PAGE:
As thousands of protesters gathered outside of Japan’s parliament for the second day in a row Friday, lawmakers officially enacted a controversial “state secrets” bill that will criminalize public officials, private citizens and journalists who leak information from the state.
Under the new law, which was pushed by Japan’s Prime Minister Shinzo Abe, public officials could face up to 10 years in prison for exposing “state secrets,” which could include “sensitive information about the Fukushima nuclear disaster and the country’s souring relations with China,” as The Guardian reports. Journalists who seek out classified information could face up to five years.
“The chief criticism of the bill is its vague definition of what constitutes a state secret, potentially giving officials carte blanche to block the release of information on a vast range of subjects,” The Guardian adds.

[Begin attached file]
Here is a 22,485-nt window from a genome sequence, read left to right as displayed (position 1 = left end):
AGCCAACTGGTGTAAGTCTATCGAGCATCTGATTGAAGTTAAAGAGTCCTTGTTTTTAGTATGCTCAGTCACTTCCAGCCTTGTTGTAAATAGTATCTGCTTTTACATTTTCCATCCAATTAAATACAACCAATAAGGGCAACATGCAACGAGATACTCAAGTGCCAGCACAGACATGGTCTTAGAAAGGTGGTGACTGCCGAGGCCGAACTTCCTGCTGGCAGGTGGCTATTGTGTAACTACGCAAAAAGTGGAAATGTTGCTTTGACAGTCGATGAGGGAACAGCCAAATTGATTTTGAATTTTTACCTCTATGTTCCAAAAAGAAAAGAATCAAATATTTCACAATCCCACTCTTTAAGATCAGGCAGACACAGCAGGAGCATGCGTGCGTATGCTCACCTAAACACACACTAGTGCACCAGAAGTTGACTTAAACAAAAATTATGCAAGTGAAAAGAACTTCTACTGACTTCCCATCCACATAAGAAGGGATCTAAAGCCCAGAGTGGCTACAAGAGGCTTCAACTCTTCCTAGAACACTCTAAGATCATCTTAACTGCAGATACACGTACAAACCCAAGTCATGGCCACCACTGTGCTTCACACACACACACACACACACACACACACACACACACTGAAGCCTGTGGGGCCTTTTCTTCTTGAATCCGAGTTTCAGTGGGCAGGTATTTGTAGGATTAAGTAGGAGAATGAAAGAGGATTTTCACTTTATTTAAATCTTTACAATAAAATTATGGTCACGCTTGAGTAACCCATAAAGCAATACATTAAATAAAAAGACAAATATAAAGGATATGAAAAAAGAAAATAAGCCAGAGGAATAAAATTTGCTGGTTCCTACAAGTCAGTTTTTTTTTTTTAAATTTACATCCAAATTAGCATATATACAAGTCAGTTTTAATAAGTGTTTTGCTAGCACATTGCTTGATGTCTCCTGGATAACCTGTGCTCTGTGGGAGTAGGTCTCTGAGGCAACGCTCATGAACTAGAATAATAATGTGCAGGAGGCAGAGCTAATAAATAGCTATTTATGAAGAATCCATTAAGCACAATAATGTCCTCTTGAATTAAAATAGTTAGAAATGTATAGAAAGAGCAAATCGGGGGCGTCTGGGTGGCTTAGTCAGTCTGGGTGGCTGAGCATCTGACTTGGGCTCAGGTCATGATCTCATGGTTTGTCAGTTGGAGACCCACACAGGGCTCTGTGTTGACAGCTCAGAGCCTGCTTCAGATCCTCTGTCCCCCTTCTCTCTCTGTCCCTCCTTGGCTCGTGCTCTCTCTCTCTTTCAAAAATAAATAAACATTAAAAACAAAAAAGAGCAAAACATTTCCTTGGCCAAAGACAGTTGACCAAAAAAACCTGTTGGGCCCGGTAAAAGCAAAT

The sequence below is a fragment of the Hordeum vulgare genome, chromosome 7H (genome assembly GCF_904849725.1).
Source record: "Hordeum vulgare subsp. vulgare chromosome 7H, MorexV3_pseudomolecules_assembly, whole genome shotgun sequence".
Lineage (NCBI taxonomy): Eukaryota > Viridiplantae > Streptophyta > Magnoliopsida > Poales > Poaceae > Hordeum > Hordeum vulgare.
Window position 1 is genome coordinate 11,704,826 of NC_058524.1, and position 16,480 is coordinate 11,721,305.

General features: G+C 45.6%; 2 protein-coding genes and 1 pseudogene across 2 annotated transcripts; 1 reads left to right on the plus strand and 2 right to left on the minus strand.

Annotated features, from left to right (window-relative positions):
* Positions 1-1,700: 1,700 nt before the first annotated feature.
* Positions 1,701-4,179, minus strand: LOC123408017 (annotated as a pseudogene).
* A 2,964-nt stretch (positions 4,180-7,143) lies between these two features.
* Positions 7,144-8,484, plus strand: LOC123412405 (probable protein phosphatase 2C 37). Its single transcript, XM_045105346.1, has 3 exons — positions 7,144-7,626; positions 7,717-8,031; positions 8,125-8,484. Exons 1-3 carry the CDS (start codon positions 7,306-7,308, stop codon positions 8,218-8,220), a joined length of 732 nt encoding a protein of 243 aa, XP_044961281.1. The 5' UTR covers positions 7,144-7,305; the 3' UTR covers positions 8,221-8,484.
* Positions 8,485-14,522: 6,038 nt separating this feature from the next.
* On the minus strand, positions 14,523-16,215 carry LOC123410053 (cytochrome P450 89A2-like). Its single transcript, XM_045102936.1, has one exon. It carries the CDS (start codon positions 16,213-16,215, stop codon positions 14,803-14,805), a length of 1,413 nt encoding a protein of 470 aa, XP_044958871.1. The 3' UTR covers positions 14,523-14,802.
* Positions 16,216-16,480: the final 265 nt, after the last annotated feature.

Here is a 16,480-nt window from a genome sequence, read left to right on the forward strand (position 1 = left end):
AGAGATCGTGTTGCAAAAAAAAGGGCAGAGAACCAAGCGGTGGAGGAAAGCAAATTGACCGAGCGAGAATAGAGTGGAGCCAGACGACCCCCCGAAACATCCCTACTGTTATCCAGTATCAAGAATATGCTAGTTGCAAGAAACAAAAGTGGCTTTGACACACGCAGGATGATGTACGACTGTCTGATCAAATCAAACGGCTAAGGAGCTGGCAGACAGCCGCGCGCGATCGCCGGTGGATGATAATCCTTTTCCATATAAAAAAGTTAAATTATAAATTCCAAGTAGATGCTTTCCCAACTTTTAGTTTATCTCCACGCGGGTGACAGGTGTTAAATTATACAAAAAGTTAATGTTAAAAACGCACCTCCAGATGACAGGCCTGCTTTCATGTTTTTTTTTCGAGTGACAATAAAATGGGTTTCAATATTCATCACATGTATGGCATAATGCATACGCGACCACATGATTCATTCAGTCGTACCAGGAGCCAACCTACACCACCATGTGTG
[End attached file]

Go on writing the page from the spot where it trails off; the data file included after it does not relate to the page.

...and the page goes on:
As Reuters notes, “The passing of the law coincides with a worldwide debate on secrecy after former U.S. National Security Agency contractor Edward Snowden leaked documents and a U.S. Army private leaked information to anti-secrecy group Wikileaks.”
Critics say the bill will strangle media freedoms and help cover up wrongdoings inside of the government.
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